In the forest can be found indigenous shrubs, which include; Rose myrtyle, Blood red melastoma, Common melastoma, a wide variety of hollies, Gordinias, Thick-leafed sweet leaf, Cow’s ear, Hong Kong hawthorn, Gleditsia australis, Indian gooseberry, etc.The makeup of the flora of the forest includes the vines, lianas and creepers, some indigenous others exotic and include invasive noxious species, such as the Triffid weed, Bitter vine or Mile a minute vine, Chinese knotweed, balloon vine, dog strangler vine, Lantana, Dodder, Morning glory to the poisonous Goat horns creeper and Crab’s eye or Rosary pea. Colourful vines include; Golden shower, honeysuckle, bougainvillea and Wisteria. Growing up tree trunks one can see the African evergreen vine or Arrow leaf vine, this plant changes its leaf shape – on the ground it is an arrow head shape, but as it climbs, it becomes larger and the shape changes dramatically, also look out for the Money vine, a very common plant found in many offices and homes.

Grasses and ferns abound and include; Buffalo grass, Natal grass, finger grass, Plume grass and of course the bamboo species, Wood fern, Semi-pinate fern, Maidenhair ferns, Forked fern, etc.

Indigenous trees not yet mentioned include the Machilus species, Chinese mahogany, Wampi, Chinese hackberry, China berry, Pond spice, Ivy tree, Dragon trees, microcos paniculata, Pop-gun tree, etc.

Common wayside herbs include Creeping wood sorrel also known as Sleeping beauty, Large flowered pink sorrel, Purple jasmine or 4 o’clock flower, Madagascar periwinkle, Wedelia, Fleabane, Steetz, etc

Many of the island industries have all but vanished over the years, such as the Tannery, which was situated by Tannery beach, various piggeries like the ruin by the lone palm, fruit orchards – some still remain by Pak Kok village, especially Litchi orchards. Market gardens and rice paddies were located in the valleys. Being an island, fishing and drying of fish is still carried on in some parts. After a visit to the Forest why not visit one of the many seafood restaurants located in Yung Shue Wan, before returning to HK.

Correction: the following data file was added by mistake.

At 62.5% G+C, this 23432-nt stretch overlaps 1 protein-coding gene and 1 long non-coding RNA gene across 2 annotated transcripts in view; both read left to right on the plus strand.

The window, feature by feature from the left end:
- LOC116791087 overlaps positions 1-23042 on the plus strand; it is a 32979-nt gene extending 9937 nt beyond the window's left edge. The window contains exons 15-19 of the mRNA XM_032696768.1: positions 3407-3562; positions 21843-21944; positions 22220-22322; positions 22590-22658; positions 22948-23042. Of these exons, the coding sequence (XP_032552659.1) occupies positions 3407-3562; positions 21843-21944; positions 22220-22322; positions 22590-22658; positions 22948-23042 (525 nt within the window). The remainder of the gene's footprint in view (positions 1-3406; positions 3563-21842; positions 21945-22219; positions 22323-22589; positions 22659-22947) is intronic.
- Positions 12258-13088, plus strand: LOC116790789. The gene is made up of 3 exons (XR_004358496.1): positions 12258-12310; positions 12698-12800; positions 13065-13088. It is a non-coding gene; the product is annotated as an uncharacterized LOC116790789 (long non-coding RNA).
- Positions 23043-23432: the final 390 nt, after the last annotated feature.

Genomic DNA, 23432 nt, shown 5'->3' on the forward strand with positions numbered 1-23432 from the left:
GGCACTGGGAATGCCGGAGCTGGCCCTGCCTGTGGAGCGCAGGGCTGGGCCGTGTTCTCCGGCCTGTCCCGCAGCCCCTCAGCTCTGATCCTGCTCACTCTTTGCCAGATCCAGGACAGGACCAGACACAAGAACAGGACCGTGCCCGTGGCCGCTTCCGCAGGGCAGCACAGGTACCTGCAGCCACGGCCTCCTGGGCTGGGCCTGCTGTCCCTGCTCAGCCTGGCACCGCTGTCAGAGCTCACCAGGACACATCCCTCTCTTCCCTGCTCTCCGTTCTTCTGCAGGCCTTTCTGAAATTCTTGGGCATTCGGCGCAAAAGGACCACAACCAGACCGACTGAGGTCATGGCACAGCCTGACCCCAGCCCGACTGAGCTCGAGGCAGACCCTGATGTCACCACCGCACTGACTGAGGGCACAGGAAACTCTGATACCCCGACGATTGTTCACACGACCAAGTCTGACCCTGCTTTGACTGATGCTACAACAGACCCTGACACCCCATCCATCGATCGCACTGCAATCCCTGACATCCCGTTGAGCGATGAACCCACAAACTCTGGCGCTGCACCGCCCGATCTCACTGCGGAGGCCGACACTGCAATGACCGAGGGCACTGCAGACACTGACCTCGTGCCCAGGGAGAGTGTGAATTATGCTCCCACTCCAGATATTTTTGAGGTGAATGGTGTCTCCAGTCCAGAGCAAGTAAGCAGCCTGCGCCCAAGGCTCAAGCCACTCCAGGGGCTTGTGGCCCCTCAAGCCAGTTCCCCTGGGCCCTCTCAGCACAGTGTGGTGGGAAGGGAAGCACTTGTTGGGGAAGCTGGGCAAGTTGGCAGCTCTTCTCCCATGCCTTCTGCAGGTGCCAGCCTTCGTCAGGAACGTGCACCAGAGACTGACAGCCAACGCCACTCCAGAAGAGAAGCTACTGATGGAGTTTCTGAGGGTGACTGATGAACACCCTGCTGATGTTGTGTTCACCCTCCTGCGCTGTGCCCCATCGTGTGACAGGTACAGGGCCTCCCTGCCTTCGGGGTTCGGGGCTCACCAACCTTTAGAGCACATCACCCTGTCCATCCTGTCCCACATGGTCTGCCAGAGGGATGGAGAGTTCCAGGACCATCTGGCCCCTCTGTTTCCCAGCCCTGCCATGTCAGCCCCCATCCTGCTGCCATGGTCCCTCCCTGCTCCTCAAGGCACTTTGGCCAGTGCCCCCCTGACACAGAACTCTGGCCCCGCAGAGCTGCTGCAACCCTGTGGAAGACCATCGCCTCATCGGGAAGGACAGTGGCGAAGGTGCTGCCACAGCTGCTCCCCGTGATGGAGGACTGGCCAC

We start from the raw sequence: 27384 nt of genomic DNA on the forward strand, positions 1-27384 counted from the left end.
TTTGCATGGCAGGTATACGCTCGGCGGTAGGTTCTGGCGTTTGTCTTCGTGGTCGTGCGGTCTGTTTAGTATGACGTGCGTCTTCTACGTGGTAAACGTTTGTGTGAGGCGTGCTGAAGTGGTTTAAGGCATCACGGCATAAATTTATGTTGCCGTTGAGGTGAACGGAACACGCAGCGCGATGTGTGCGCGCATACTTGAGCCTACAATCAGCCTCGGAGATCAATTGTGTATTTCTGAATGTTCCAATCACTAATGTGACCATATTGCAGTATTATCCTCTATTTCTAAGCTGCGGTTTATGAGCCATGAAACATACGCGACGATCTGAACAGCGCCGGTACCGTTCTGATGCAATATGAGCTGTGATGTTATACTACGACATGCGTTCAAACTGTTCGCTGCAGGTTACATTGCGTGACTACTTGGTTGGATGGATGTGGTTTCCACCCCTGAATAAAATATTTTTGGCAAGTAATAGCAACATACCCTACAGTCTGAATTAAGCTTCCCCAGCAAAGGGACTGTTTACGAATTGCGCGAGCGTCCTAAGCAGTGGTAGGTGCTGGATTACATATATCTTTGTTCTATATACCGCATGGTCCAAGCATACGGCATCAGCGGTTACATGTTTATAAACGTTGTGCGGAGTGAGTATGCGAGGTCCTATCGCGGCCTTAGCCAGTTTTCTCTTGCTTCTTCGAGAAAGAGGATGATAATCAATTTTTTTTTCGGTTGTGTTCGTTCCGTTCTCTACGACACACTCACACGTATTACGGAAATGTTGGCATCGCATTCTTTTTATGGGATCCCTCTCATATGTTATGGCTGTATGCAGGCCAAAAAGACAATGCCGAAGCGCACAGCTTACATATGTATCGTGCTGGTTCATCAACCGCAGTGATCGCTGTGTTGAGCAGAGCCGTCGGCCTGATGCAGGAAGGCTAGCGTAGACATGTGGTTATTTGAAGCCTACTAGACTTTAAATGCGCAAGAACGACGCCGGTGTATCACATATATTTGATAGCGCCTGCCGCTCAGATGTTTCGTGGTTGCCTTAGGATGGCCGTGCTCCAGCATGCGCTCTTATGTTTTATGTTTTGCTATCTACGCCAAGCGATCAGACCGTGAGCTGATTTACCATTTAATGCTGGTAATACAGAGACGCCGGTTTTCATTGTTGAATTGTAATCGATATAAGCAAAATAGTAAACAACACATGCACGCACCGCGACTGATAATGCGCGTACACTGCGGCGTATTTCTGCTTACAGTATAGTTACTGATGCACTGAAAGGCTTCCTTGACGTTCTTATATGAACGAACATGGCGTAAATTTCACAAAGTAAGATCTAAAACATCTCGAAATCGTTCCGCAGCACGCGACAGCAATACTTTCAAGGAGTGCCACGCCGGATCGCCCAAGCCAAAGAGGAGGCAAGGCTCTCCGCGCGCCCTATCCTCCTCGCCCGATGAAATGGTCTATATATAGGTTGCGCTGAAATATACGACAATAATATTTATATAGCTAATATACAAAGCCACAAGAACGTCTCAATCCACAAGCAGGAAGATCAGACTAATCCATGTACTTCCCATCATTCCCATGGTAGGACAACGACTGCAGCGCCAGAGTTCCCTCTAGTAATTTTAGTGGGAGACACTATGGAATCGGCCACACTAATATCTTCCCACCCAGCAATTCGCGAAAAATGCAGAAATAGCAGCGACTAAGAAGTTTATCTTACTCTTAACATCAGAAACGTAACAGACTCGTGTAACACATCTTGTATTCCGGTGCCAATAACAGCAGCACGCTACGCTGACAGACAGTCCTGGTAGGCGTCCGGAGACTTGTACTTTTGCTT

With a frost free and subtropical climate, the island is an ideal location to find fruit trees such as; Litchi, Longan or Dragon’s eye, Mango, Custard apple or Sugar apple, Peach, Mandarin, Orange, lemon, Pomelo, Sapodilla, Pawpaw, mulberry, Guava, Loquat, Star fruit, Java apple, Rose apple, pomegranate, Jack fruit, Tropical almond, Coconut and Banana which is not really a fruit but a berry, etc.

Giant upright elephant ear plants can be found in the shade below the forest canopy, along with species of Lilies, Hibiscus, Rhododendrons, Chloredendrons, Chinese privet, etc.

The flora of the forest is complemented by the fauna of the island, which includes a large variety of insects – butterflies, moths, Beatles including the noise cicadas, ants (look out for the weaver ants nests in the tree foliage), spiders, mosquito’s, etc. As the forest has regenerated, many bird species have returned including, the Black drongo (a summer visitor), Thick billed crow, Coucal, Koel, Oriental magpie robin, Indian cuckoo (summer visitor), Barn swallow and swift (summer visitors), Black kite, Magpie, Tree sparrow, Taylor bird, Hwamei, Japanese white eye, Red whiskered bulbul, Chinese bulbul, Sooty-headed bulbul, White fronted water hen, Large egret, cattle egret, Chinese pond heron, Chinese reef heron, Pied and Grey wagtails, Common and White-throated kingfishers, Scaly-breasted and White-rumped munias, etc.

As the Japanese kept a large variety of snakes for experimental purposes on the island during WW2, on leaving they released these into the wild. Most snakes will avoid human contact and retire when they hear one approach. But just be aware when hiking the forest.

This is by no means a definitive dissertation, but merely to highlight the extreme diversity of flora and fauna which can be found in and around Lamma Forest, and hope this has stimulated your interest, to explore further the natural environment found on this unique island only 25 minutes by ferry from HK.

All flora has been categorised into plant families and then further identified as the species in question, Latin has been used as the universal medium of identification. We have given mostly the English common names used in Hong Kong, however, some trees and herbs, have numerous names depending on which part of the world one lives in and in numerous different languages, suffice to say, the common names can be ambiguous, therefore for exact identification the scientific species name should be referred to, where these occur we have used italics.